NASA's optical comms demo transmits data over 140 million miles

The project team ordered the transceiver to transmit soul-generated data optically. When Psyche transmits data to NASA on its radio frequency Deep space network (DSN), the optical communications system simultaneously transmitted a portion of the same data to the Hale telescope. Caltech's Palomar Laboratory Tech Demo's primary downlink ground station – in San Diego County, California.

„After receiving the data from DSN and Palomar, we verified the optically downlinked data at JPL,” said Ken Andrews, JPL's program flight operations lead. „It's a small amount of data tied down over a short period of time, but the fact that we're doing it now has exceeded all of our expectations.”

Fun with lasers

After Psych was launched, the optical communications demo was used to downlink the initially loaded data. Cat knocks video. Since then, the project has demonstrated that it can receive data from the transceiver High-power uplink laser at JPL's Table Mountain facility near Wrightwood, California. As the project demonstrated in a recent „reverse experiment,” data can be transmitted to a transceiver and retransmitted to Earth the same night.

The experiment sent test data — as well as digital pet photos — to Psych. It mined large amounts of TechDemo's own engineering data to study the characteristics of optical communications connectivity.

„We've learned a lot about how far we can push the system when there are clear skies, although storms sometimes interrupt operations at both Table Mountain and Palomar,” said Ryan Rogalin, the program's receiver electronics lead at JPL. (While radio frequency communications can operate in most weather conditions, optical communications require relatively clear skies to transmit high-bandwidth data.)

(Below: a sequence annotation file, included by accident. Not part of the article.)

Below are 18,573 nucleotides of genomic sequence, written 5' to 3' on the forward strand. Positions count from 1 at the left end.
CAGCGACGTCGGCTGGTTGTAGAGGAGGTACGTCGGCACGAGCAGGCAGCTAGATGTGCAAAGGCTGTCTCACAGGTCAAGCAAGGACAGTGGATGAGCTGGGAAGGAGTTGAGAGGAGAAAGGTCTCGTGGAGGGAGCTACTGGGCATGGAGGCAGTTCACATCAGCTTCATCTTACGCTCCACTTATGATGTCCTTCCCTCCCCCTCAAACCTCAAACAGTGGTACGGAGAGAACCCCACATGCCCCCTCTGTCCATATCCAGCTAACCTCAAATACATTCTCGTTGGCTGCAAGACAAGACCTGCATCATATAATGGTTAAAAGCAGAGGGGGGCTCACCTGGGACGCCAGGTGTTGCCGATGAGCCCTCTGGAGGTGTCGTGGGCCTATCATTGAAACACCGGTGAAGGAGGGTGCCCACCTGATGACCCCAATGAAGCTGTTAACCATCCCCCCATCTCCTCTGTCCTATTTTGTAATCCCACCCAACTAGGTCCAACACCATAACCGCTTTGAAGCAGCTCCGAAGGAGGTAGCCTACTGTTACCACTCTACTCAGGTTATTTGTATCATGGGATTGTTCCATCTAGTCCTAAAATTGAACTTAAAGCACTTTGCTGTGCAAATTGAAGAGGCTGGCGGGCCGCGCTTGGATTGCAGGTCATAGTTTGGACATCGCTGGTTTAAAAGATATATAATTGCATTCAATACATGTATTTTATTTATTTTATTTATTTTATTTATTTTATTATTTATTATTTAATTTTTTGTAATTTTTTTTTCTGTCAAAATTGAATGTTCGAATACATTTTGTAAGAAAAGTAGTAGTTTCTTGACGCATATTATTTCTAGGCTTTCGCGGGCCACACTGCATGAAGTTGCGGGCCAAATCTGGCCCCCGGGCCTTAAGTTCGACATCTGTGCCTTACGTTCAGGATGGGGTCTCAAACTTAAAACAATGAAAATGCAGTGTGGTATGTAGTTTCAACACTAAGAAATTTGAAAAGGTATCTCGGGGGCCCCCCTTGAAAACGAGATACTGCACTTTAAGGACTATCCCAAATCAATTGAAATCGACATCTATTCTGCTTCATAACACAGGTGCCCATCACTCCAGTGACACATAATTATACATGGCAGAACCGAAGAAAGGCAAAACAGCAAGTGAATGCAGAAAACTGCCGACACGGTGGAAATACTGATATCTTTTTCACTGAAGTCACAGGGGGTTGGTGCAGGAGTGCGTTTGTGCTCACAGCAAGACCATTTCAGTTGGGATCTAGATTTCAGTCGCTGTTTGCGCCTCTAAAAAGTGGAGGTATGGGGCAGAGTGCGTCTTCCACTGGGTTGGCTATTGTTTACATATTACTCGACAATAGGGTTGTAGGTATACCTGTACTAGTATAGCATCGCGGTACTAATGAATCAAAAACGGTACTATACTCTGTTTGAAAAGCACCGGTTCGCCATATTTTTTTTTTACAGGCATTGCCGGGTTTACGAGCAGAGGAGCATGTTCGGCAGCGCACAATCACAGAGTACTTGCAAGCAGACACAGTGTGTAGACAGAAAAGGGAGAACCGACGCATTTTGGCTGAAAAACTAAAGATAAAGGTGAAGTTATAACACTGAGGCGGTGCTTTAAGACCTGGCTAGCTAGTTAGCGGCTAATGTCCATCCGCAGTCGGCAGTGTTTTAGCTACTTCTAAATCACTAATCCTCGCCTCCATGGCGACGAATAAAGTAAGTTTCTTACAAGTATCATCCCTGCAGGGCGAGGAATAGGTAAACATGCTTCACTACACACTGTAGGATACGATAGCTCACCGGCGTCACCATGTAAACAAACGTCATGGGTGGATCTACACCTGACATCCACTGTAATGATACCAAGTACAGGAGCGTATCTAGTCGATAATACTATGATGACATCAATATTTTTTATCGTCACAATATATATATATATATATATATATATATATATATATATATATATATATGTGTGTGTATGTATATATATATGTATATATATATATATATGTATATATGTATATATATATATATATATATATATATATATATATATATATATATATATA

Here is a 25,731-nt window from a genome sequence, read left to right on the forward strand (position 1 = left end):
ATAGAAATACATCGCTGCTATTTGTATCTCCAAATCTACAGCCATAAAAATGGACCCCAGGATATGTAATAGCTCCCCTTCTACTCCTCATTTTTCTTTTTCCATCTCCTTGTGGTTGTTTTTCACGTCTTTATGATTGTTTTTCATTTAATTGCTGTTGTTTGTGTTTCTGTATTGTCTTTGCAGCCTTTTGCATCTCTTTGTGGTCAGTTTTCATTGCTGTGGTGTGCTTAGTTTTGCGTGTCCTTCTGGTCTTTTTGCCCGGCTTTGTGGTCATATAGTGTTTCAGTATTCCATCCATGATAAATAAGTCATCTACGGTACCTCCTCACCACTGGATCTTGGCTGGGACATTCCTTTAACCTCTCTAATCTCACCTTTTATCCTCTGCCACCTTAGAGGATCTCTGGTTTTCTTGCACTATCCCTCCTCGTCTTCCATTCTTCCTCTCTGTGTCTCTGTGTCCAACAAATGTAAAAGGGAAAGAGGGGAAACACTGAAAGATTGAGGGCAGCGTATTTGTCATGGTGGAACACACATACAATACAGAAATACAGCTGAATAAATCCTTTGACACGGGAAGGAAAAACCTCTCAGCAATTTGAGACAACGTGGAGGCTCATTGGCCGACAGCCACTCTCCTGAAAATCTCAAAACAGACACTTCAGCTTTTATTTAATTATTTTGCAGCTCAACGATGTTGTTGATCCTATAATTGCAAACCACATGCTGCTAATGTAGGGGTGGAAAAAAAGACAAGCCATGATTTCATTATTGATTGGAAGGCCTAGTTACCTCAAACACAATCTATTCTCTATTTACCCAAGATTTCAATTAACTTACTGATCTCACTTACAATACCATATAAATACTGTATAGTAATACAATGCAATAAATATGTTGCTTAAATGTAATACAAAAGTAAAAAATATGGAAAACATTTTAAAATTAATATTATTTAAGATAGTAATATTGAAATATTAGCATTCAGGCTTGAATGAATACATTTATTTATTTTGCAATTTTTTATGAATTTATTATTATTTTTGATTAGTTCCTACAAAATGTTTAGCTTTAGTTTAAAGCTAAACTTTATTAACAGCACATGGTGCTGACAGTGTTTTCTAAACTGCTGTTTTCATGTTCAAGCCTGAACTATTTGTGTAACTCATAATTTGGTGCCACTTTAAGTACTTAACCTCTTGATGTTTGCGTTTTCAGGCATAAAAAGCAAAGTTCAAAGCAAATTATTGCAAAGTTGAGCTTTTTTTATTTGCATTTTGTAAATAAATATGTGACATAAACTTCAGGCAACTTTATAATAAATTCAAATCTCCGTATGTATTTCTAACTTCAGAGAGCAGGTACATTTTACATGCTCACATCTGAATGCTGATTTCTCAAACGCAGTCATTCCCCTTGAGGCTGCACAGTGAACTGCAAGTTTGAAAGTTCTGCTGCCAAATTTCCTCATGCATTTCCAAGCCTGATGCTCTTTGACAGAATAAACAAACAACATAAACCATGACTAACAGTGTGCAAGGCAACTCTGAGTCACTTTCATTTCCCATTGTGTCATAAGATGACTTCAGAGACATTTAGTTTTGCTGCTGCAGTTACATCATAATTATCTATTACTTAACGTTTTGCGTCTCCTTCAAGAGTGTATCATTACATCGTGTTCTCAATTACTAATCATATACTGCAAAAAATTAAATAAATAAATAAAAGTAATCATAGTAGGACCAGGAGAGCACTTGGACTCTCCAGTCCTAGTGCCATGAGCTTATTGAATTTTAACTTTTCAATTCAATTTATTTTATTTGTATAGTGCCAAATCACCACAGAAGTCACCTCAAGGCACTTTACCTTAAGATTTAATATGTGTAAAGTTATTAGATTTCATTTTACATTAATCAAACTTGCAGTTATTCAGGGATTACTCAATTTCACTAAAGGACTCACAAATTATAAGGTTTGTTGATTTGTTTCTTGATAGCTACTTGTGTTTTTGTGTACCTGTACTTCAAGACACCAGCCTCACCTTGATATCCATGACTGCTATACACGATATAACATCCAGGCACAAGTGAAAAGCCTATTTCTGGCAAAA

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JBL recently led an experiment at DSN's Goldstone Deep Space Communications Complex in Barstow, California, combining an experimental radio-frequency-optical antenna and detector on Table Mountain to receive the same signal in concert. „Racing” multiple ground stations to reflect a large receiver can help boost the deep space signal. This strategy is also useful if a ground station is forced offline due to weather; Other stations may still receive the signal.

More about the mission

The demonstration, managed by JPL, is the latest in a series of optical communications experiments funded by the Technology Demonstration Missions (TDM) program under NASA's Space Technology Directorate. MIT Lincoln Laboratory, L3 Harris, CACI, First Mode and Controlled Dynamics Inc., and Fibertech, Coherent, and Dotfast support ground systems for development of the in-flight laser transceiver. Some are developed through technology NASA's Small Business Innovation Research Program.

Arizona State University is leading the psychology work. JPL is responsible for overall management of the mission, systems engineering, integration and testing, and mission operations. Psyche is the 14th mission selected as part of NASA's Discovery Program under the Science Operations Directorate, managed by the agency's Marshall Space Flight Center in Huntsville, Alabama. NASA's Launch Services Program at the agency's Kennedy Space Center in Florida managed the launch service. Maxar Technologies supplied the chassis of the high-powered solar powered spacecraft from Palo Alto, California.

For more information on the Laser Contact Demo, visit:

https://www.jpl.nasa.gov/missions/dsoc

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